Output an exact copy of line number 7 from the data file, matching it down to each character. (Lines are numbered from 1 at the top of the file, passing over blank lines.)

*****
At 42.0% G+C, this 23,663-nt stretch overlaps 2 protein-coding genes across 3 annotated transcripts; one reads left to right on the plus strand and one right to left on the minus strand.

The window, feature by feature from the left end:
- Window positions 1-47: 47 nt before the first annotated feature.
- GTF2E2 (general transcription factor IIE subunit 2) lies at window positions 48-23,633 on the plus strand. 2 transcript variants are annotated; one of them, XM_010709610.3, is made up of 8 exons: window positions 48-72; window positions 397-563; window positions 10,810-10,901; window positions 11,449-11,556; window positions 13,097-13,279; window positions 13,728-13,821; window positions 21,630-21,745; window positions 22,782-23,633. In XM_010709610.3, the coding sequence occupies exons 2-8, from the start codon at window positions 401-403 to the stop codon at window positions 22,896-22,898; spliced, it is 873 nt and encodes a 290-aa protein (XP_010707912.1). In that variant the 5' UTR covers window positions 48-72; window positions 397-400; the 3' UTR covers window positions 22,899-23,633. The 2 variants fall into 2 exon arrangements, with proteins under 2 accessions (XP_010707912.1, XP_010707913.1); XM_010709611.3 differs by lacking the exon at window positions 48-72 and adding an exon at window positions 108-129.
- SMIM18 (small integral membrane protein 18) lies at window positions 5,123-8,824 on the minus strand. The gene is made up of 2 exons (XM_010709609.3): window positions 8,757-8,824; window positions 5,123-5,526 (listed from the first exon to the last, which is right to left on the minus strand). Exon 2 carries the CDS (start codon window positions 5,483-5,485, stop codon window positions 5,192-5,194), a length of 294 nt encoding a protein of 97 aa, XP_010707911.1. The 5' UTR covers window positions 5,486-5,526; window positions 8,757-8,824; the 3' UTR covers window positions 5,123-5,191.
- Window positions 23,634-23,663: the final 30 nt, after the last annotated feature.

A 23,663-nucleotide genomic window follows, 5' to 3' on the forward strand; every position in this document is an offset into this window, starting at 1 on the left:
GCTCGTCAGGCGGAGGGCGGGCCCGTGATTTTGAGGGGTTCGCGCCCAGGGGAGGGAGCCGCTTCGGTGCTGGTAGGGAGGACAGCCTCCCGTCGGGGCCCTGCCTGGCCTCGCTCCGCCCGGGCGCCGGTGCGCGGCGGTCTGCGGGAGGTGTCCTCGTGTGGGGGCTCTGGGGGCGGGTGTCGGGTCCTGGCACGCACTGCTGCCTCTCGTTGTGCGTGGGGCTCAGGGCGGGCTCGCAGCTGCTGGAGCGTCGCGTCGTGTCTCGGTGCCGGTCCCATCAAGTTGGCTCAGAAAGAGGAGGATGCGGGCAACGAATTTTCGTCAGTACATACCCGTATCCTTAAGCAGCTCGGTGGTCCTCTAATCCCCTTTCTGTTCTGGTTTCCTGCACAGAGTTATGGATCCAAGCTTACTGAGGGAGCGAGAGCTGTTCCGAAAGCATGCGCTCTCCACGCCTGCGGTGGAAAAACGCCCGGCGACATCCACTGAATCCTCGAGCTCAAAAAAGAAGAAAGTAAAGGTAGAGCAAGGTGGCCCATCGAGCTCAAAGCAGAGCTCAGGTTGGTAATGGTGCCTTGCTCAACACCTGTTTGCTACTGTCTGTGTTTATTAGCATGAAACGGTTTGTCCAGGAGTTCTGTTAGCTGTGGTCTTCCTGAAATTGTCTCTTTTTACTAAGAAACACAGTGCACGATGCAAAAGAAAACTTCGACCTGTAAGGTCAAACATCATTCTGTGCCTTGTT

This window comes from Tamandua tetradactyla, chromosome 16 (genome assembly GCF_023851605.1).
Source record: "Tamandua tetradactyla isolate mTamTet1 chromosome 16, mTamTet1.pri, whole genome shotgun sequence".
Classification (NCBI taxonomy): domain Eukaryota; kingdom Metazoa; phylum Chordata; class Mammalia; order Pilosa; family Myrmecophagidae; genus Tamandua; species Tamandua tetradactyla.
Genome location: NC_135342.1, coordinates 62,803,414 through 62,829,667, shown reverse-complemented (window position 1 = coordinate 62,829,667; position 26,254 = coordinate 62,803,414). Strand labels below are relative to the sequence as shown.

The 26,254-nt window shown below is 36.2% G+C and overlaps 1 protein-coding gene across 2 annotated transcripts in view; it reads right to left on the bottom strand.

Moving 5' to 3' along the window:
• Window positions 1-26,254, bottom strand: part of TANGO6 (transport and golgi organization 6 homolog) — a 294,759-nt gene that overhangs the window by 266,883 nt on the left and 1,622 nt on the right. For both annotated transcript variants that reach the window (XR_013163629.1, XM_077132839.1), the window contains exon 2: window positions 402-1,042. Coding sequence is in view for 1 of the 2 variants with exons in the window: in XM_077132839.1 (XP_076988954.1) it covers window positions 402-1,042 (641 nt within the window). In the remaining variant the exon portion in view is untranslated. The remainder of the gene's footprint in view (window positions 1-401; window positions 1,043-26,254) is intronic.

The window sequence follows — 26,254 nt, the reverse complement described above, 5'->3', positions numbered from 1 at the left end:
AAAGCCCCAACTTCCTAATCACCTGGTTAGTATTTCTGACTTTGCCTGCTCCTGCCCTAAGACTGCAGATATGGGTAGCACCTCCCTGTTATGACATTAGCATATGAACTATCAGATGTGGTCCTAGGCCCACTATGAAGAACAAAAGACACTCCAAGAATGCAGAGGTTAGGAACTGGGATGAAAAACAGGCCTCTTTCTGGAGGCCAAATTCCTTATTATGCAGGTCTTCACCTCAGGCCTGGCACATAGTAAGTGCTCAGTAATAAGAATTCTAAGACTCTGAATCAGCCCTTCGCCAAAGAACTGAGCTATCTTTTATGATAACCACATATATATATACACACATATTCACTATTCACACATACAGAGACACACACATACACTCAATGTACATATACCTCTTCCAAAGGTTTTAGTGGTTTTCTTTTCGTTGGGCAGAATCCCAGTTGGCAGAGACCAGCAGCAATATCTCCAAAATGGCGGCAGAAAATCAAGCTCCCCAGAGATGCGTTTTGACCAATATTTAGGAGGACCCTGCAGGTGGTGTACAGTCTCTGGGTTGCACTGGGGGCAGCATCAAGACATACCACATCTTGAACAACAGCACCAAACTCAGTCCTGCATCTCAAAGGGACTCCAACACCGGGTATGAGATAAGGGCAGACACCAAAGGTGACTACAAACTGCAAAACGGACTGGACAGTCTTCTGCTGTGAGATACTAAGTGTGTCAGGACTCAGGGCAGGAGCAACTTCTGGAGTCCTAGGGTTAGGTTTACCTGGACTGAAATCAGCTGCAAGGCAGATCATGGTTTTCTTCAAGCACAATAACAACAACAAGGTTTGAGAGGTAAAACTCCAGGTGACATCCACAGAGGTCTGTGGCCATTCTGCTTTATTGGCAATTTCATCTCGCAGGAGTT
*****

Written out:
A 23,663-nucleotide genomic window follows, 5' to 3' on the forward strand; every position in this document is an offset into this window, starting at 1 on the left: